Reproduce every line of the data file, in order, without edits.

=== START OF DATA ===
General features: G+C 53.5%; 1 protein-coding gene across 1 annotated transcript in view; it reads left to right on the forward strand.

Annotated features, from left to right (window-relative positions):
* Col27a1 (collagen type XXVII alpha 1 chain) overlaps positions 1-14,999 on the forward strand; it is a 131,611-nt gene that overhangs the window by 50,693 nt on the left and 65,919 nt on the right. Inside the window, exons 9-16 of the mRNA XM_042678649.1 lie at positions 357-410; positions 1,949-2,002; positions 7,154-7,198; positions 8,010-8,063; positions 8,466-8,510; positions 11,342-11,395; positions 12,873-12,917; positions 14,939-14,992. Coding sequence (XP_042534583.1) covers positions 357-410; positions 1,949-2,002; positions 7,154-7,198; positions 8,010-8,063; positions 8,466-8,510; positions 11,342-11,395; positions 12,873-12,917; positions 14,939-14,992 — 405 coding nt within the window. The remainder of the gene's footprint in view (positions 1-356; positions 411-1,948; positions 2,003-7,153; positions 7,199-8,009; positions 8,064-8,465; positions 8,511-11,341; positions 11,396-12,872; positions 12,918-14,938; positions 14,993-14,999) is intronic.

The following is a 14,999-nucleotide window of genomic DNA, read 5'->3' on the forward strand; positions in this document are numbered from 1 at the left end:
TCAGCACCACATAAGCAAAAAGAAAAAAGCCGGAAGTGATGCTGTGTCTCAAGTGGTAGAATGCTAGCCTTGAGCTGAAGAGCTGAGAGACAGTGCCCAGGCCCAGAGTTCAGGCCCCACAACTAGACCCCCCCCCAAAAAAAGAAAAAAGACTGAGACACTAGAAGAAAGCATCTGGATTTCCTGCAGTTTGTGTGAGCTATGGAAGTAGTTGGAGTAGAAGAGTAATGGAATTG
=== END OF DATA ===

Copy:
General features: G+C 53.5%; 1 protein-coding gene across 1 annotated transcript in view; it reads left to right on the forward strand.

Annotated features, from left to right (window-relative positions):
* Col27a1 (collagen type XXVII alpha 1 chain) overlaps positions 1-14,999 on the forward strand; it is a 131,611-nt gene that overhangs the window by 50,693 nt on the left and 65,919 nt on the right. Inside the window, exons 9-16 of the mRNA XM_042678649.1 lie at positions 357-410; positions 1,949-2,002; positions 7,154-7,198; positions 8,010-8,063; positions 8,466-8,510; positions 11,342-11,395; positions 12,873-12,917; positions 14,939-14,992. Coding sequence (XP_042534583.1) covers positions 357-410; positions 1,949-2,002; positions 7,154-7,198; positions 8,010-8,063; positions 8,466-8,510; positions 11,342-11,395; positions 12,873-12,917; positions 14,939-14,992 — 405 coding nt within the window. The remainder of the gene's footprint in view (positions 1-356; positions 411-1,948; positions 2,003-7,153; positions 7,199-8,009; positions 8,064-8,465; positions 8,511-11,341; positions 11,396-12,872; positions 12,918-14,938; positions 14,993-14,999) is intronic.

The following is a 14,999-nucleotide window of genomic DNA, read 5'->3' on the forward strand; positions in this document are numbered from 1 at the left end:
TCAGCACCACATAAGCAAAAAGAAAAAAGCCGGAAGTGATGCTGTGTCTCAAGTGGTAGAATGCTAGCCTTGAGCTGAAGAGCTGAGAGACAGTGCCCAGGCCCAGAGTTCAGGCCCCACAACTAGACCCCCCCCCAAAAAAAGAAAAAAGACTGAGACACTAGAAGAAAGCATCTGGATTTCCTGCAGTTTGTGTGAGCTATGGAAGTAGTTGGAGTAGAAGAGTAATGGAATTG